​The impact of grief is very real for individuals with intellectual and developmental disabilities. Unfortunately, not much attention has been given to the bereavement needs of these individuals or other people with special needs.

Knowledge about ways to assist them is limited and written resources are few. In fact, the question has even arisen: does an individual with intellectual and developmental disabilities understand the meaning of death? Depending on the level of cognitive functioning, they may or may not understand the concept of death, especially its permanency, but they have a good understanding of loss and how it makes them feel. Most of these individuals have experienced losses throughout their entire life.

Difficulties may arise after a death when the individual starts feeling the physical, emotional, intellectual and spiritual impact of grief. Grief reactions may include behaviors such as: being overly tired, increased irritability, wanting to be alone, excessive crying, impatience, becoming angry easily, difficulty with housemates, being more aggressive and repeatedly asking the same questions. Depending on their cognitive and verbal abilities, they may not be able to say what is bothering them.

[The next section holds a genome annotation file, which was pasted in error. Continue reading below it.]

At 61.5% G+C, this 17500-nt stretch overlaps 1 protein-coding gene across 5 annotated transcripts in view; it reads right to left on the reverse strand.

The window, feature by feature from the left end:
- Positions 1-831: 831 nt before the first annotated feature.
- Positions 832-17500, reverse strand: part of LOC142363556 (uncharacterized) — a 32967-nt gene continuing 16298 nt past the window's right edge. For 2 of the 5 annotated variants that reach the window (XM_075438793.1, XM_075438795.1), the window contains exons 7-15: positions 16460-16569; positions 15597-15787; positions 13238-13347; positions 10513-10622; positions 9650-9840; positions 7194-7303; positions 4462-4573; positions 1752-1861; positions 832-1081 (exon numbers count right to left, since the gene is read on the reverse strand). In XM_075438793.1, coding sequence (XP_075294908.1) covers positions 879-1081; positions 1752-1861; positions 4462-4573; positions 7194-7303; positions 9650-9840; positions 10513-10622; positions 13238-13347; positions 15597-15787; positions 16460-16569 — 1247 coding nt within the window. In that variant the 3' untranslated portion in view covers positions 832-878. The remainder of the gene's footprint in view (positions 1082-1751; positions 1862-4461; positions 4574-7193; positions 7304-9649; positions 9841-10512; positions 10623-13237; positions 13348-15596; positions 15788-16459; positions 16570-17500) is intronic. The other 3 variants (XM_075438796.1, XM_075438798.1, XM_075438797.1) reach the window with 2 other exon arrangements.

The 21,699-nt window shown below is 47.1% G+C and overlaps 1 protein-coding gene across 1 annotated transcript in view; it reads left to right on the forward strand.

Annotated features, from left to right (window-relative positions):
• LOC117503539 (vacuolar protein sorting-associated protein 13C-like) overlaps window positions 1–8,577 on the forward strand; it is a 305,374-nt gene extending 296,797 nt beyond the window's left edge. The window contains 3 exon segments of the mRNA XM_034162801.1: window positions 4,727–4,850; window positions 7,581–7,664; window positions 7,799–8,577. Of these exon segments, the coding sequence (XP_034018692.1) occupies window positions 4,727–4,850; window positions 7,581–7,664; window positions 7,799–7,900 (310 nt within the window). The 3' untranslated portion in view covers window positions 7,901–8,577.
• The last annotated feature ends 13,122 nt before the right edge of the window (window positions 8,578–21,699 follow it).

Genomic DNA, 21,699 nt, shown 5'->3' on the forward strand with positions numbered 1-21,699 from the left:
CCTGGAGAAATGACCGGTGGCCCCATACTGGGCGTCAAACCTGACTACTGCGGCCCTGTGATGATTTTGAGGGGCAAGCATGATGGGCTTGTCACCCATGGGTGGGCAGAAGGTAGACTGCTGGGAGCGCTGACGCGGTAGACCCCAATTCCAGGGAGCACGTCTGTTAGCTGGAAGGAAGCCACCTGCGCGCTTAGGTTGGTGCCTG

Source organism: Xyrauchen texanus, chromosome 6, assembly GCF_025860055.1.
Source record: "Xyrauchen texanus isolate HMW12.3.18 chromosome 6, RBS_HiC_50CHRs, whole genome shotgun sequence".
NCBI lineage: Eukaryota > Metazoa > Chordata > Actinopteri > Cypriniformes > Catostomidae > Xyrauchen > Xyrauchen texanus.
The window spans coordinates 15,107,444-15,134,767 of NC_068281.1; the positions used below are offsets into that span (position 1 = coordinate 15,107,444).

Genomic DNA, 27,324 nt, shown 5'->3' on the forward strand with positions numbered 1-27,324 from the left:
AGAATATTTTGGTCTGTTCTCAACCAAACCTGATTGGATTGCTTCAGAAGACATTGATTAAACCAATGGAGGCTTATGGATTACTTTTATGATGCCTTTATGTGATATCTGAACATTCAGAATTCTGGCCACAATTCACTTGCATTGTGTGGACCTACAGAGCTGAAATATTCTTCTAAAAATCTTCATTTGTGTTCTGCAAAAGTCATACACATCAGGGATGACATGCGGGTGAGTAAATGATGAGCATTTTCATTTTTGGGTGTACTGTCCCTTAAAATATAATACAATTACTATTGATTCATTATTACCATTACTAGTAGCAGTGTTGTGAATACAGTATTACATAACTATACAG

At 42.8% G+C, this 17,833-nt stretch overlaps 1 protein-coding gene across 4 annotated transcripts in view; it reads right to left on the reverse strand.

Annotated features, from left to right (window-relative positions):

Staff and family may often misinterpret the reason for the changes in behavior. They may assume the bereaved is being lazy, difficult or stubborn. The fact is that individuals with mental retardation have the same types of reaction to a death as those who do not have any disability.

Assisting these individuals can be challenging. Deciphering how and what they are communicating can be very difficult. Their responses cannot always be taken at face value. For instance, many individuals will answer all questions with a positive response. Time frames may be difficult to interpret. You may even notice the person having a conversation with the deceased.

The death may trigger other losses. For example, if the individual has been living at home and the caregiver dies, he or she may have to be placed in a group home.

It is important to allow the individual to attend the funeral and/or visitation (even if special arrangements need to be made), to participate in rituals if possible, and to visit the cemetery. As with those of us who function normally, their grief journey also needs this kind of closure and support.

For persons with intellectual or developmentally disabilities, the grief journey may be different but the road is the same. Support and understanding is just as important in assisting them to successfully move through their journey as it is for everyone else.